Tuesday, October 26, 2004
Candidates can't control surprises
Rehnquist, Iraq stories come days before vote
By Terence Hunt
The Associated Press
WASHINGTON - An "October surprise" is part of the political folklore of presidential campaigns, and just eight days before the election, the unexpected is indeed happening.
Monday's disclosure that 80-year-old Chief Justice William Rehnquist has thyroid cancer immediately propelled the Supreme Court and the hot-button abortion issue onto the front burner, while the revelation about the looting of 377 tons of high explosives in Iraq gave John Kerry an opening to accuse President Bush of "incredible incompetence."
Another troubling issue for Bush was the execution-style slaying of about 50 newly trained Iraqi soldiers, underscoring the chaos that still rages 19 months after the president ordered a U.S.-led invasion. As awful as the massacre was, it would have been much worse for Bush in political terms if the victims had been Americans.
Past surprises were deliberate
In a tight race, Kerry and Bush are both on guard for outside events large and small that could not have been anticipated.
Traditionally, an October surprise is seen as a last-minute trick up the sleeve of the party in power to influence the election's outcome, such as Henry Kissinger saying in 1972 that peace was at hand in Vietnam as his boss, Richard Nixon, sought re-election.
In 1980, Ronald Reagan's campaign worried that President Carter would somehow engineer a last-minute release of American hostages in Iran - but they were not freed until the day Reagan was inaugurated and Carter left Washington.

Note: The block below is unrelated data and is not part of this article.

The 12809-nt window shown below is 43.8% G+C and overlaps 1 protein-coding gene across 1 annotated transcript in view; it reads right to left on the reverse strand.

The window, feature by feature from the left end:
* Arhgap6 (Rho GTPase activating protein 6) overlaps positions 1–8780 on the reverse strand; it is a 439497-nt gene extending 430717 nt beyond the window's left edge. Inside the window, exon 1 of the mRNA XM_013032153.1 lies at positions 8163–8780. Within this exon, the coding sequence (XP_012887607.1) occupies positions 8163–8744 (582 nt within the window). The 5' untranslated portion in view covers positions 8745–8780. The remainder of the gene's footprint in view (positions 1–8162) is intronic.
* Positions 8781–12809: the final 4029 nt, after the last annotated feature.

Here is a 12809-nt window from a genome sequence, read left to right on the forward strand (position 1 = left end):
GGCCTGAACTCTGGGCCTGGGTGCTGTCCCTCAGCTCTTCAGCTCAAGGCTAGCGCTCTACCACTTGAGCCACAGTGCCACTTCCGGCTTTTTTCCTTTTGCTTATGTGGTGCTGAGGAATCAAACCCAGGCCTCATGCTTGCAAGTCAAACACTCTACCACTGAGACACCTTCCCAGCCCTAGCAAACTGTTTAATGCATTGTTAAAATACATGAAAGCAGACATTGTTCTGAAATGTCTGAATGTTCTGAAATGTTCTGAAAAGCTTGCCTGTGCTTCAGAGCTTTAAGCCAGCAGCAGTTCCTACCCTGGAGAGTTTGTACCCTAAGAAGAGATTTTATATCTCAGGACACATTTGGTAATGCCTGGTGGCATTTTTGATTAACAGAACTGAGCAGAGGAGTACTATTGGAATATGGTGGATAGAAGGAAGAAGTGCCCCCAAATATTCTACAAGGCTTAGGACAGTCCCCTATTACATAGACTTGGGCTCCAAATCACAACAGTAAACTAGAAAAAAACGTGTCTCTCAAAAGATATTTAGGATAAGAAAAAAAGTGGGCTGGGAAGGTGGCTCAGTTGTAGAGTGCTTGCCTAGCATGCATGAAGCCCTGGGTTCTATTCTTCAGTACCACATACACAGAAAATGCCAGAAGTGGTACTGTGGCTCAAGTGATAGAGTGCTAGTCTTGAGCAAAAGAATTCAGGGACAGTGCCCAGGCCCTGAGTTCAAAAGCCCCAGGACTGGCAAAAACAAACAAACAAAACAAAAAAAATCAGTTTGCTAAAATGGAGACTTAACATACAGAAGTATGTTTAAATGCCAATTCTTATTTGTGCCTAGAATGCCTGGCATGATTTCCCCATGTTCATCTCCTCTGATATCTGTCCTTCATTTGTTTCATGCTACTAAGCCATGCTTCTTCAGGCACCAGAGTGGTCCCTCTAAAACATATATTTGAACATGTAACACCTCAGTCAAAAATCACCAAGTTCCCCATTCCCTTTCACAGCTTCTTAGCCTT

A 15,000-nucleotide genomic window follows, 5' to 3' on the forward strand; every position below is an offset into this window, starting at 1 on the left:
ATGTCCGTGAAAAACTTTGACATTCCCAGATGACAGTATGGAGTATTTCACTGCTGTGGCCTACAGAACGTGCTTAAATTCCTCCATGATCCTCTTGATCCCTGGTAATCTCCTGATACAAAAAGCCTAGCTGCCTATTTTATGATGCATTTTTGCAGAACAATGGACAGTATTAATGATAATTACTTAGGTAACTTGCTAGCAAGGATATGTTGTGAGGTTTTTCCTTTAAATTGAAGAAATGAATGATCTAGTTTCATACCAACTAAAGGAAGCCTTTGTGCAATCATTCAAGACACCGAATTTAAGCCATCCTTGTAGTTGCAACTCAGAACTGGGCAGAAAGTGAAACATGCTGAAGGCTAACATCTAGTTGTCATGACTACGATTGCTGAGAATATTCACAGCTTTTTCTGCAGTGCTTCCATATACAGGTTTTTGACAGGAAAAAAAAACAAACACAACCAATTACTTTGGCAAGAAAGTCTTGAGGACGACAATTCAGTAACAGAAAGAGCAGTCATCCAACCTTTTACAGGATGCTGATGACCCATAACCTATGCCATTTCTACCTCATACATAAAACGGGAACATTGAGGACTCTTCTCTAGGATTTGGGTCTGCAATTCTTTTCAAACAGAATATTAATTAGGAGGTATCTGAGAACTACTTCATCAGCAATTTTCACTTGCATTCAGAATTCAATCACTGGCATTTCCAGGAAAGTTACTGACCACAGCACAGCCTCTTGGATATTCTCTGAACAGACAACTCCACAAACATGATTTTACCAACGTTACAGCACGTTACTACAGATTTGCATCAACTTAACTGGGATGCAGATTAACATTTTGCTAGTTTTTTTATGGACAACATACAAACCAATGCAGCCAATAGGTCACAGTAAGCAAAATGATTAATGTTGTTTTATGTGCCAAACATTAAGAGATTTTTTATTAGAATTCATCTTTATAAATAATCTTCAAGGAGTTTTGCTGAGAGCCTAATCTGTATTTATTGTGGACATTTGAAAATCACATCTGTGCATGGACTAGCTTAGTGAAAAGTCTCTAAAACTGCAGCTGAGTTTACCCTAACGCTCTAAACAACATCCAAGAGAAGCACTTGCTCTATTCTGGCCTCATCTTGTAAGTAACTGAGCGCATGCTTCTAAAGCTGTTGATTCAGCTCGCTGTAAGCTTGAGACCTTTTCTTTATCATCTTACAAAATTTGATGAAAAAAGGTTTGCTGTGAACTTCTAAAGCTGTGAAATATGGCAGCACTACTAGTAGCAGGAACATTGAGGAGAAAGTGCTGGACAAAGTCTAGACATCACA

This year, Democrats have speculated that the White House might spring the capture of Osama bin Laden or another terrorist leader to try to seal Bush's re-election.
But as Monday's news demonstrated, surprise developments can emerge outside of anyone's control and can just as easily work against the incumbent - particularly a development like the grisly, roadside murder of Iraqi soldiers.
"There's no way in which Bush can say, 'Look, it was only 50 people, they were only Iraqis,' " Princeton University political scientist Fred Greenstein said.
"It makes it very hard for him to use his mantra about things are getting better and better, and this is right down to the countdown."
Kerry seized on the news about hundreds of tons of missing explosives in Iraq to try to undercut Bush's claim that he is best qualified to protect Americans and lead the war against terror. International Atomic Energy Agency chief Mohamed ElBaradei blamed the loss on a "lack of security."
Kerry said Bush had "miscalculated about how to go to war, miscalculated about the numbers of troops that we would need, miscalculated about sending young Americans to war without the armor they needed, without the Humvees they needed that were armored."
Bush shot back, "My opponent has the wrong strategy for the wrong country at the wrong time."
In the highly charged political atmosphere of the final days, Kerry's camp suggested that the administration had leaked news of Rehnquist's hospitalization to divert attention away from the missing-weapons story. White House officials laughed off the idea.
Rehnquist's hospitalization reminded voters that the next president, in all likelihood, will have the opportunity to name one or more Supreme Court justices who will deal with divisive social issues such as abortion, affirmative action, gay rights and religion. Eight of the nine are 65 or older.
There also was the suggestion of a leak of stories about the missing explosives. ElBaradei said the IAEA had been trying to give the U.S.-led multinational force and Iraq's interim government "an opportunity to attempt to recover the explosives before this matter was put into the public domain." But he decided to report the loss to the Security Council after it was reported in the media.
Princeton's Greenstein said Iraq hangs over the campaign's countdown. "The situation is so loose and fluid and explosive. Who knows what will detonate into the picture totally out of the blue."
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Candidates can't control surprises
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